The tuning of the critical independent parameters in order to achieve equilibrium conditions is carried out in a stepwise manner. As a first step (Fig. 9-III), the collector is moved closer to the needle tip (d = 15 mm) to increase the electrical field strength. When the tip to collector distance d ≤ 10 mm, arching occurs due to excess ionized air molecules and dry ambient conditions (humidity < 25%). At such relatively small distances (d), the arching phenomenon becomes more pronounced for applied voltages that are ≥ 15 kV. By reducing the distance (d), a higher electrical field intensity facilitates stretching of the excess material collected at the tip. However, solely reducing the distance (d) is not sufficient to eliminate the periodic perturbations. To eliminate the perturbations and achieve equilibrium conditions, a reduction in the volumetric flow rate (Q) is also required. This is suggested by the relative importance of the Q-dependent inertial forces with respect to the Vp-dependent electrostatic forces, as guided by the NPR,1 formulation denoted in Eq. (16). The decrease of the volumetric flow rate to Q = 25 μl/h results in the formation of a Taylor cone directly below the needle tip (Fig. 9-IV). However, chaotic jet movement occurs close to the collector plate, and stable jet cannot be achieved (Fig. 10-IV-inset). In order to eliminate the instabilities and establish equilibrium state conditions, the applied voltage potential is decreased to 11.5 kV, yielding stable cone–jet formation for a period of 30 min after which the printing process could start.

The observation that the optimized Printability Number (NPR,1*  = 2.55) in Fig. 9-IV is smaller than the nonoptimized Printability Number (NPR,1*  = 2.78) in Fig. 9-III raises the question of self-consistency of the proposed Printability Number. This finite difference in magnitude is attributed to a phenomenon that has previously been observed in electrohydrodynamic (EHD) cone–jets with highly viscous conductive polymer solutions [63,64]. Using voltage–flow rate (VpQ) operating diagrams, it has been shown that for a single Q value, steady cone–jets can be achieved for Vp values lying within a range of 1 kV. Similarly, in the present study, Q is maintained at 25 μL/h in Figs. 9-IV and 9-V , and the voltage is decreased from 12.5 kV to 11.5 kV. The decrement in Vp is aimed at eliminating the chaotic jet movement close to the collector plate (see Fig. 9-IV) that is likely caused by repulsive forces between the in-flight fiber and previously charged deposited material on the collector rather than periodic flow disturbances that are preliminarily eliminated. Therefore, the small difference between the NPR,1* values does not affect the self-consistent scale of the Printability Number since it is related to the process physics, as previous work has demonstrated. Thus, by tuning the NPR,1* number from an initial value of 1.34 (Fig. 9-I) to 2.55 (Fig. 9-V), the observed perturbations that may affect the downstream structural formability of the printed meshes and preclude efficient printability can be eliminated. This is validated hereafter by reproducibly printing layered meshes of woven and nonwoven topographies at both the optimum and nonoptimum printability settings.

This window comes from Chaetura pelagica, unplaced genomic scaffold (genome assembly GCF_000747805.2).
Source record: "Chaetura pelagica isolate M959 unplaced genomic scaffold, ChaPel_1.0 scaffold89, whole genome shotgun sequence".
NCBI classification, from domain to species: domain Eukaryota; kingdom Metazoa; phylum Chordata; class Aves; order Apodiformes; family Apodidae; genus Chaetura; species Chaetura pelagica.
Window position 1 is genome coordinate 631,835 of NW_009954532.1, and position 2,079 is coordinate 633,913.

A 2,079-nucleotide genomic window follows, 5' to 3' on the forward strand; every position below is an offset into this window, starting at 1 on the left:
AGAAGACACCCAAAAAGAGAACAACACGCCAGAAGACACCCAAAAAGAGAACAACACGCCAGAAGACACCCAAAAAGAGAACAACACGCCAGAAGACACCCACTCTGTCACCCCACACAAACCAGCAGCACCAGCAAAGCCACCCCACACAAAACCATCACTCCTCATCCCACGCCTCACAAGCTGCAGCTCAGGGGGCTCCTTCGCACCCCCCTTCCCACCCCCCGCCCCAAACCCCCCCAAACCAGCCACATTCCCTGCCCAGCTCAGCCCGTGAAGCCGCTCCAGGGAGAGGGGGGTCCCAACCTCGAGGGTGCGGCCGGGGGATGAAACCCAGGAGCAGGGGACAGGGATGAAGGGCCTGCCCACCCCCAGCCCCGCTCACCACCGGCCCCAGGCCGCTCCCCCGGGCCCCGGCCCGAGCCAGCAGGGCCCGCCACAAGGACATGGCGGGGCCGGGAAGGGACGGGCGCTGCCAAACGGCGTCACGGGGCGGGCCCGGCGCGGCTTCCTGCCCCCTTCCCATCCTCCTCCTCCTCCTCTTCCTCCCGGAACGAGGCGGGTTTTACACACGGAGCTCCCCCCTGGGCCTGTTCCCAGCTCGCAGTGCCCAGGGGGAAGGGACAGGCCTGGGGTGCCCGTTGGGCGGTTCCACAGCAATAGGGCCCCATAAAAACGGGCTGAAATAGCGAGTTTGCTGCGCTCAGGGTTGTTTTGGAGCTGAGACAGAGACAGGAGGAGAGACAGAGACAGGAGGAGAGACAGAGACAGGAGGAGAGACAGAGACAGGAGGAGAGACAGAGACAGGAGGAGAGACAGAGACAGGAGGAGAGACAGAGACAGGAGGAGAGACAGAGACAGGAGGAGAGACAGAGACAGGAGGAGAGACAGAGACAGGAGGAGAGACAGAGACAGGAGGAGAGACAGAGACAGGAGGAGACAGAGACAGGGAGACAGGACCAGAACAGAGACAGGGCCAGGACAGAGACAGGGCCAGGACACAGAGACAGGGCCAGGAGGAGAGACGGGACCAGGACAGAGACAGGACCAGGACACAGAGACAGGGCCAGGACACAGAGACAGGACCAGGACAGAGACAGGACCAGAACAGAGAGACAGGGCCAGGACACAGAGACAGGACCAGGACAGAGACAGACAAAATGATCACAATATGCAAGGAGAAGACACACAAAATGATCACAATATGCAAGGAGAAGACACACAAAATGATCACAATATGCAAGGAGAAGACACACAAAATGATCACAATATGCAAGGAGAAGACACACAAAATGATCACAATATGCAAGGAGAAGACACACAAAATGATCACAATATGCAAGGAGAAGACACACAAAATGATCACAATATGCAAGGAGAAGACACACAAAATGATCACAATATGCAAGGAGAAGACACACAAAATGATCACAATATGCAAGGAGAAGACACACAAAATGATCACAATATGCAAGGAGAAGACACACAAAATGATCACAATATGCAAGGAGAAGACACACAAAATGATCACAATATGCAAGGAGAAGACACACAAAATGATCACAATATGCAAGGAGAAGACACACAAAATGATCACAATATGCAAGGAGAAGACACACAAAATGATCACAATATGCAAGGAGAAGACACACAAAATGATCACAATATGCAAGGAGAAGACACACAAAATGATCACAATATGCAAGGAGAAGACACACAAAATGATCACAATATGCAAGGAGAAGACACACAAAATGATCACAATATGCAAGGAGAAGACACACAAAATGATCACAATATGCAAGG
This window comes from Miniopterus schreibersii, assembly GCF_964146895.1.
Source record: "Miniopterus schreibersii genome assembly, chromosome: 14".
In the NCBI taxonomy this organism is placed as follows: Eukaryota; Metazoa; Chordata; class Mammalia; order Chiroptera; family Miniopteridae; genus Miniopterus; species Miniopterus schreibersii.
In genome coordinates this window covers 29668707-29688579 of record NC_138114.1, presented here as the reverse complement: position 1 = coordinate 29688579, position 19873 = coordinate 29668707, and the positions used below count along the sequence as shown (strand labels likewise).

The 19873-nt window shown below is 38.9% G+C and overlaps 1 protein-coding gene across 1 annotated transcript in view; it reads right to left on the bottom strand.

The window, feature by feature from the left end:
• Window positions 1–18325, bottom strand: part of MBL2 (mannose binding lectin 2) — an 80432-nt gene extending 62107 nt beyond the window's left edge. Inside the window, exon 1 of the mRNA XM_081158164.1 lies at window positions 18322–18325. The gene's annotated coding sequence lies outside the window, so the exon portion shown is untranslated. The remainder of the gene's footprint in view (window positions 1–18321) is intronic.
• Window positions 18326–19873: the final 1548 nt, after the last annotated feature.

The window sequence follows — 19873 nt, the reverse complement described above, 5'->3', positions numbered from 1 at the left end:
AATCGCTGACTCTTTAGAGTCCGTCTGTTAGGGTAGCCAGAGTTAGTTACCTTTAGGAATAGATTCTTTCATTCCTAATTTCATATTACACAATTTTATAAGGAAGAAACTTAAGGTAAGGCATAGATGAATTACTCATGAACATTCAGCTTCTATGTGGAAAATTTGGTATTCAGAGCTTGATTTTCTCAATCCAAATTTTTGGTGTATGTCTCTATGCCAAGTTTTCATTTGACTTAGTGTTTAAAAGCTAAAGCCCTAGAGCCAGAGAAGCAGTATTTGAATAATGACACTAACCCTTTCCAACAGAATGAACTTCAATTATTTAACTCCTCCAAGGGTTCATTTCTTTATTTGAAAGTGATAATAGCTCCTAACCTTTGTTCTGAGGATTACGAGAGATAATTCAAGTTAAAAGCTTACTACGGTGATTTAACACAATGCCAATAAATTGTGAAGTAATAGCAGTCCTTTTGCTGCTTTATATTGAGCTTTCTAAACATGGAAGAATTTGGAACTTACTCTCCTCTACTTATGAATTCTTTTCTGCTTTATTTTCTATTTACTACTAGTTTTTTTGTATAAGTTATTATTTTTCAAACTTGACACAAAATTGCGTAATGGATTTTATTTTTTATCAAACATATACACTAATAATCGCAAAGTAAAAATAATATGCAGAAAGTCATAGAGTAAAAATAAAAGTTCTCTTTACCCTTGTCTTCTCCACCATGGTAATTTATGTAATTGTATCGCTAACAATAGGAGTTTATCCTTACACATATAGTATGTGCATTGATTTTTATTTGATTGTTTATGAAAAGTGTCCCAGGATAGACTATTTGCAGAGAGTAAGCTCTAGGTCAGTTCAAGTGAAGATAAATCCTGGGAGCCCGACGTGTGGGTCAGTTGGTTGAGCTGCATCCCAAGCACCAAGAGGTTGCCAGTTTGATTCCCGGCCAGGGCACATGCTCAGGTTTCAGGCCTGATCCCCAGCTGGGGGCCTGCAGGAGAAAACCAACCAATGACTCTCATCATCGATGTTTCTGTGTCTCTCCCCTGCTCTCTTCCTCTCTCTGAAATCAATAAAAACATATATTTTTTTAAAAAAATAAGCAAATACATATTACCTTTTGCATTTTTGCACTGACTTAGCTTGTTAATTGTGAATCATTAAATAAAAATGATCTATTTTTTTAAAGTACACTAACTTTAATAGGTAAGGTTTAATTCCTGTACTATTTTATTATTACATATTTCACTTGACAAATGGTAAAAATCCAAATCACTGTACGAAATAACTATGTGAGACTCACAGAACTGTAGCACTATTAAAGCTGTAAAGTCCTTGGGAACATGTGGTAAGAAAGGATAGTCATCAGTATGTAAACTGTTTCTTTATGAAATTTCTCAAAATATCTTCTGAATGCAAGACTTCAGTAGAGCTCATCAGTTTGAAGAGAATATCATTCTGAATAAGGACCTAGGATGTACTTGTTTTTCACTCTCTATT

Printability Window for Meshes With Well-Defined Microarchitectures
Fiber Diameter and Topography Versus Translational Stage Speed.

After steady equilibrium conditions are achieved (i.e., for the optimized NPR,1*), the “square-wave” experiment is conducted using the translational stage speed as the main variable. The goals are: (a) to observe the different fiber patterns and diameters that can be produced over a wide range of translational stage speeds and (b) to determine the critical stage speed (UCR), at which aligned fibers can be deposited on the translating collector. The typical effects of the translational stage speed are shown in Fig. 10, which reports the produced fiber diameters and topographies. At lower speeds (2–8 mm/s), random fiber deposition yields nonwoven structures typified by overlapping fibers with multiple fusion points (Figs. 10(a-I) and 10(a-II)). At intermediate translation speeds (8–83 mm/s), repeatable coiling structures, for which the frequency of the overlap monotonically decreases as the stage speed increases (Fig. 10(a-III)). When the translational stage speed reaches 83 mm/s a well-aligned fiber with average diameter, Df = 23 ± 1.5 μm could be printed on the collector. It should be noted that the changes in the translational stage speed affect the drawdown of the fiber, and thus the changes in the resulting pulling force has the potential to disturb the equilibrium condition, especially at UTUCR [31]. Thus, the optimization of the translational stage speed needs to be carried out in conjunction with the optimization of NPR,1*. To this end, UT is incorporated as an additional independent parameter in the dimensional analysis, and the derived N2 term (Eq. (11)) is used as the Printability Number when the collector is moving. The modified Printability Number is denoted as NPR,2, and its final form is obtained by multiplying the NPR,1 with the Π8 term (see Sec. 2.2) Display Formula